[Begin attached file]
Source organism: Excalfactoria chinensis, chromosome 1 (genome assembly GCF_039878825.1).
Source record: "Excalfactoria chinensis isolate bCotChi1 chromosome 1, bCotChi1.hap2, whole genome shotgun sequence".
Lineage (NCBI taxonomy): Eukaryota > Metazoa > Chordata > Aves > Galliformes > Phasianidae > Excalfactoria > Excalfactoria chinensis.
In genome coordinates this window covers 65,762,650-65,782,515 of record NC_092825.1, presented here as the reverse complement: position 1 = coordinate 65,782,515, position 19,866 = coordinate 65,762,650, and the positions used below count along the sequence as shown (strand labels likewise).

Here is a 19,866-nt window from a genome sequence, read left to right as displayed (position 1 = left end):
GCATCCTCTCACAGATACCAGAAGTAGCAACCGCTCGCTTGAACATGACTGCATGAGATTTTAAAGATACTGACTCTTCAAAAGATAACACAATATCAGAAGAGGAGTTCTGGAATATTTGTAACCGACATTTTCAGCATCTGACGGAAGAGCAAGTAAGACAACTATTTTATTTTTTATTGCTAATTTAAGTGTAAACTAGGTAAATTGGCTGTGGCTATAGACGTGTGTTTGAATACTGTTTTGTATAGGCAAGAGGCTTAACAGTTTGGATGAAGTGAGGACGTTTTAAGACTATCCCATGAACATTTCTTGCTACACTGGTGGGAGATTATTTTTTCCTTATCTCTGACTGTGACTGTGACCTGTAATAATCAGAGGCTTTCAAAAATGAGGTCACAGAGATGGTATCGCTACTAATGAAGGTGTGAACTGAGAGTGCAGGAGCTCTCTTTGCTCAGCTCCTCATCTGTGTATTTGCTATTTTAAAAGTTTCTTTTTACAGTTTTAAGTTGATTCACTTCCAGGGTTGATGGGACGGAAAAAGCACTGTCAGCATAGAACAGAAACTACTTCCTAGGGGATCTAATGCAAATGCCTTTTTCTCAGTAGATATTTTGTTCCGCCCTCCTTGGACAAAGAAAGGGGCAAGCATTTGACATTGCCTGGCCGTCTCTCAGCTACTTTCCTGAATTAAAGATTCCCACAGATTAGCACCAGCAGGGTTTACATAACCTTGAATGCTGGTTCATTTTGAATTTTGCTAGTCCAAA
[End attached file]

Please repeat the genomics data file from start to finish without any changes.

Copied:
Source organism: Excalfactoria chinensis, chromosome 1 (genome assembly GCF_039878825.1).
Source record: "Excalfactoria chinensis isolate bCotChi1 chromosome 1, bCotChi1.hap2, whole genome shotgun sequence".
Lineage (NCBI taxonomy): Eukaryota > Metazoa > Chordata > Aves > Galliformes > Phasianidae > Excalfactoria > Excalfactoria chinensis.
In genome coordinates this window covers 65,762,650-65,782,515 of record NC_092825.1, presented here as the reverse complement: position 1 = coordinate 65,782,515, position 19,866 = coordinate 65,762,650, and the positions used below count along the sequence as shown (strand labels likewise).

Here is a 19,866-nt window from a genome sequence, read left to right as displayed (position 1 = left end):
GCATCCTCTCACAGATACCAGAAGTAGCAACCGCTCGCTTGAACATGACTGCATGAGATTTTAAAGATACTGACTCTTCAAAAGATAACACAATATCAGAAGAGGAGTTCTGGAATATTTGTAACCGACATTTTCAGCATCTGACGGAAGAGCAAGTAAGACAACTATTTTATTTTTTATTGCTAATTTAAGTGTAAACTAGGTAAATTGGCTGTGGCTATAGACGTGTGTTTGAATACTGTTTTGTATAGGCAAGAGGCTTAACAGTTTGGATGAAGTGAGGACGTTTTAAGACTATCCCATGAACATTTCTTGCTACACTGGTGGGAGATTATTTTTTCCTTATCTCTGACTGTGACTGTGACCTGTAATAATCAGAGGCTTTCAAAAATGAGGTCACAGAGATGGTATCGCTACTAATGAAGGTGTGAACTGAGAGTGCAGGAGCTCTCTTTGCTCAGCTCCTCATCTGTGTATTTGCTATTTTAAAAGTTTCTTTTTACAGTTTTAAGTTGATTCACTTCCAGGGTTGATGGGACGGAAAAAGCACTGTCAGCATAGAACAGAAACTACTTCCTAGGGGATCTAATGCAAATGCCTTTTTCTCAGTAGATATTTTGTTCCGCCCTCCTTGGACAAAGAAAGGGGCAAGCATTTGACATTGCCTGGCCGTCTCTCAGCTACTTTCCTGAATTAAAGATTCCCACAGATTAGCACCAGCAGGGTTTACATAACCTTGAATGCTGGTTCATTTTGAATTTTGCTAGTCCAAA